Paul Newman plays the title role of the world-weary detective in an updated (1966) version of a 1940's detective story. This is much more, however, than Newman trying to fill in for Humphrey Bogart. The movie intrigues the viewer from the start. Harper's personal life is a shambles, and his wife wants a divorce. Harper's professional life isn't any better, and money making cases are rare. At one point early in the film, Harper explains why he keeps at it and doesn't give up. He recalls a time when there was a peak of short duration when everything went very well, and that made all the valleys suffered seem worth the struggle. Amidst all this brooding and angst, a job materializes via a lawyer friend. Harper rouses himself, finds a tie and one last clean shirt, and drives out of the city to a private estate of the very rich. And thus begins a bewildering tale of kidnapping, betrayal, murder, and complicated characters. Newman does well as the cynical private detective with a sarcastic sense of humor. The supporting cast is a gold mine of familiar faces: Lauren Bacall, Robert Wagner, Julie Harris, Arthur Hill, etc. Nobody is what they seem. Some are evil while others are merely foolish. Either way, the people he encounters do nothing to change Harper's low opinion of the tapestry of life and its various characters. This movie will please viewers who enjoy hard as nails mystery stories that stress gritty reality rather than fiery explosions, frantic car chases, and mow-'em-down with automatic weapons shootings. Paul Newman fans will be pleased by their favorite actor in one of his best roles. Multiple viewings of the movie will increase the appreciation of plot twists and evolving characters. Definitely recommended.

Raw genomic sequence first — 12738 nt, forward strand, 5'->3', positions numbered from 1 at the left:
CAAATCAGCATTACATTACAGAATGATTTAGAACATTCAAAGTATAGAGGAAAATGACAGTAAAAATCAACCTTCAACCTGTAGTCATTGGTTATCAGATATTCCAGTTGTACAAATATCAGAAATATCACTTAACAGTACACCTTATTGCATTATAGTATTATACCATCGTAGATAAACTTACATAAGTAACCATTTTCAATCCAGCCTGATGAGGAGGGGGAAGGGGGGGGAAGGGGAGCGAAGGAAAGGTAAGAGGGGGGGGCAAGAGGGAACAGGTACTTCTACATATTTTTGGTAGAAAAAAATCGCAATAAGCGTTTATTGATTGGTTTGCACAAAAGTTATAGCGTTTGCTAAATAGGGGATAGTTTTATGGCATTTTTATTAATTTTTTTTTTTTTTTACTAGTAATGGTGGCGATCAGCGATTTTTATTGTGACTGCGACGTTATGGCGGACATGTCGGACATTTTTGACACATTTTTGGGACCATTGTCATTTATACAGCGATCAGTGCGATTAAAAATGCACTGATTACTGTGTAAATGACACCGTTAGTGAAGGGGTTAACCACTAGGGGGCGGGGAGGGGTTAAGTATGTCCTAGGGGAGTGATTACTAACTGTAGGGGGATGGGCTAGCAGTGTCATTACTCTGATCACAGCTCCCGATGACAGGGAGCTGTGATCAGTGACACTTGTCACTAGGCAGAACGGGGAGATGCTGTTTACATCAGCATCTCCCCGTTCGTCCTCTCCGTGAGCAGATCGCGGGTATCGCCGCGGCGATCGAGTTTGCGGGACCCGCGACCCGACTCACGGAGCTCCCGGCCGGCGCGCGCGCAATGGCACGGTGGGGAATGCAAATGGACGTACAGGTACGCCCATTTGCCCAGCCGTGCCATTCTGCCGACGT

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on September 18, 2008
This is an interesting film. Newman plays Lew Harper who is kind of like a groovy 60's version of Phillip Marlowe; sardonic, tough, irresistable to women. While the movie is dated and sexist, it is well worth viewing, not just for Newman's charismatic performance but for some brilliant supporting roles. Janet Leigh plays his bitter estranged wife, Shelley Winters is poignant as a sloppy barroom slattern, Robert Wagner is a breezy, easy and amoral but hides an unexpected secret. Best of all is Lauren Bacall who purrs, growls and hisses in a scene stealing performance as the cynical woman who enlists Harper's services. Not a perfect movie but immensely entertaining.
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on March 19, 2005